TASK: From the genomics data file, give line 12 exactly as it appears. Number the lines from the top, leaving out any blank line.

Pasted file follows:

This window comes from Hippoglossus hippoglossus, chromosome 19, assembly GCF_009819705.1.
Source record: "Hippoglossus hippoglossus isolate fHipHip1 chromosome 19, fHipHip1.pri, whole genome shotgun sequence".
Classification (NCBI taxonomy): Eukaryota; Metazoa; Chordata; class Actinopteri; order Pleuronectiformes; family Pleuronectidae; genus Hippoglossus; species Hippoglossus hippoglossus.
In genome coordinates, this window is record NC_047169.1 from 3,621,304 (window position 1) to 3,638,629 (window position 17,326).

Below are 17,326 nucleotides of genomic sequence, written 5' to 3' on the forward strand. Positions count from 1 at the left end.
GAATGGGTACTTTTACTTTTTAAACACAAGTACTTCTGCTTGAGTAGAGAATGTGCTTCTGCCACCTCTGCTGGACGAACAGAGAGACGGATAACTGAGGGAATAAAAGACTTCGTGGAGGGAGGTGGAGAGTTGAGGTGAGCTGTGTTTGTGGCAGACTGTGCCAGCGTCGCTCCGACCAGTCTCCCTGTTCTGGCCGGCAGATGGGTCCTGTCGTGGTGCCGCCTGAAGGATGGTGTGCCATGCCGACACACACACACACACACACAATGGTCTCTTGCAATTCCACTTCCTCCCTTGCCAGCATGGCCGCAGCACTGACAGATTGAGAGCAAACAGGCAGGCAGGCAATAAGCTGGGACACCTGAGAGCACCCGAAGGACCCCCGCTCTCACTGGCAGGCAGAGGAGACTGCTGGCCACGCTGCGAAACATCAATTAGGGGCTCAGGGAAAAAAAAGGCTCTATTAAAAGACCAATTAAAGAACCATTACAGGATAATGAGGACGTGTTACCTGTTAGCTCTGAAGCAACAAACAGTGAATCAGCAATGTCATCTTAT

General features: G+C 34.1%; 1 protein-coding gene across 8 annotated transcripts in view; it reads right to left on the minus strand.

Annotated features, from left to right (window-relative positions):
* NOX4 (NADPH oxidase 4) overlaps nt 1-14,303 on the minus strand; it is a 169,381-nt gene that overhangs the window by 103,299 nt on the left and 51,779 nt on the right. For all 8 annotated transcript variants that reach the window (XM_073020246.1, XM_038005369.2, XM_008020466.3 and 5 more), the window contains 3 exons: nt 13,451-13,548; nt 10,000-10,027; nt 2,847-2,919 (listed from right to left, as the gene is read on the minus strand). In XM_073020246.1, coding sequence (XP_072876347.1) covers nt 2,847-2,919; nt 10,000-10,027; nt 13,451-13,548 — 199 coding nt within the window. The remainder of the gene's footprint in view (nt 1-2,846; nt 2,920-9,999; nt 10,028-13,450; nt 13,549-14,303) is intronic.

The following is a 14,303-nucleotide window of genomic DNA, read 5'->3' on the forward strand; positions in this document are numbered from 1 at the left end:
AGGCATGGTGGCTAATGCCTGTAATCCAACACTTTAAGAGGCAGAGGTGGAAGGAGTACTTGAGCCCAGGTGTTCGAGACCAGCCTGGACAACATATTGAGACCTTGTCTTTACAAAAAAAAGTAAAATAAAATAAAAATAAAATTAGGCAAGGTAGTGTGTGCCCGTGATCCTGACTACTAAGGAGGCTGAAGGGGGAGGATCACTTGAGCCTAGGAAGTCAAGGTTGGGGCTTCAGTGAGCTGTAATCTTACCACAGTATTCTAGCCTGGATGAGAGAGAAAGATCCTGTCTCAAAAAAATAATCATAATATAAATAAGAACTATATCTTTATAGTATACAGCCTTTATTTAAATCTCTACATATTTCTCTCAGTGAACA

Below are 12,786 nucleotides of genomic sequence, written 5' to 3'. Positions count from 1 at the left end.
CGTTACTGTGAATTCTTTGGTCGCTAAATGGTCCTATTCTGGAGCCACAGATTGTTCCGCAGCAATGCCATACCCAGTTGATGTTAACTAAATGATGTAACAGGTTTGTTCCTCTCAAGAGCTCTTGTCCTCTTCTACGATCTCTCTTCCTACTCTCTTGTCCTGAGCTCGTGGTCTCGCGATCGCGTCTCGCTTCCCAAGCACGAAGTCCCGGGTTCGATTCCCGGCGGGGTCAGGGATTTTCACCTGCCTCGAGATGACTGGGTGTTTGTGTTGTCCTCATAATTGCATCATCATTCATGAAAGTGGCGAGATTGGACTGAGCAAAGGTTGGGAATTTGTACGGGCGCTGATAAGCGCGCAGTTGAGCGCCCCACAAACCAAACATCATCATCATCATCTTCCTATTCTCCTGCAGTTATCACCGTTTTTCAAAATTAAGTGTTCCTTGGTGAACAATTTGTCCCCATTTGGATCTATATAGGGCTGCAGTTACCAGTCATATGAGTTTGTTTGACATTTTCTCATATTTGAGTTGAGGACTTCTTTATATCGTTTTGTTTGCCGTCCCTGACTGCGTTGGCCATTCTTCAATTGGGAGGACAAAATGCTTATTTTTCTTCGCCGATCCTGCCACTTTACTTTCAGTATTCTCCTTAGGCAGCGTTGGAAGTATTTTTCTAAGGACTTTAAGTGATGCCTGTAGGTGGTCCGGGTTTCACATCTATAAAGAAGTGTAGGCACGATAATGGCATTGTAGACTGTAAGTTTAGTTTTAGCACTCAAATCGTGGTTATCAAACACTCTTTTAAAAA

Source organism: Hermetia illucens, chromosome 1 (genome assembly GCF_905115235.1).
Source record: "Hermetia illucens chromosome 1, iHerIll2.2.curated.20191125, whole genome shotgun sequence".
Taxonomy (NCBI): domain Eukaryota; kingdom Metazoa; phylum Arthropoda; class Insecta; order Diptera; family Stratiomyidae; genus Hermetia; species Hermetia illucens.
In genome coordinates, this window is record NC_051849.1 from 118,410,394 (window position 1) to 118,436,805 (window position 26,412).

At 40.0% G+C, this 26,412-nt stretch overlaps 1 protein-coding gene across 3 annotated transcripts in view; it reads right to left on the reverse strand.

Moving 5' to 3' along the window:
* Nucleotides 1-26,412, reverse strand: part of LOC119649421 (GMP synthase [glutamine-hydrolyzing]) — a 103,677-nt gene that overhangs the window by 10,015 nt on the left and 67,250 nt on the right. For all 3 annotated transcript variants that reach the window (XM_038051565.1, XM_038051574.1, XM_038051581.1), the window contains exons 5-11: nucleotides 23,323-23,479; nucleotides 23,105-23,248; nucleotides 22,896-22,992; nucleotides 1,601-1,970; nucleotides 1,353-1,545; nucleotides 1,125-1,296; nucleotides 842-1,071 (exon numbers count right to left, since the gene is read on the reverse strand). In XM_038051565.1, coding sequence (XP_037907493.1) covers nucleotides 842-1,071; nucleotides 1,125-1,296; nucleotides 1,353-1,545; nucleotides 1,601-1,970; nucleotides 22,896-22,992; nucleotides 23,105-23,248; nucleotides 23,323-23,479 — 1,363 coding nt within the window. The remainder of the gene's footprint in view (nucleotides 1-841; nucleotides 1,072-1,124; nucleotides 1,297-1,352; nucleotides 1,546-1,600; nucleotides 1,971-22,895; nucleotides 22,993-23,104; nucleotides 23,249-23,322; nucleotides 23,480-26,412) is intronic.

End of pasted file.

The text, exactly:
Below are 12,786 nucleotides of genomic sequence, written 5' to 3'. Positions count from 1 at the left end.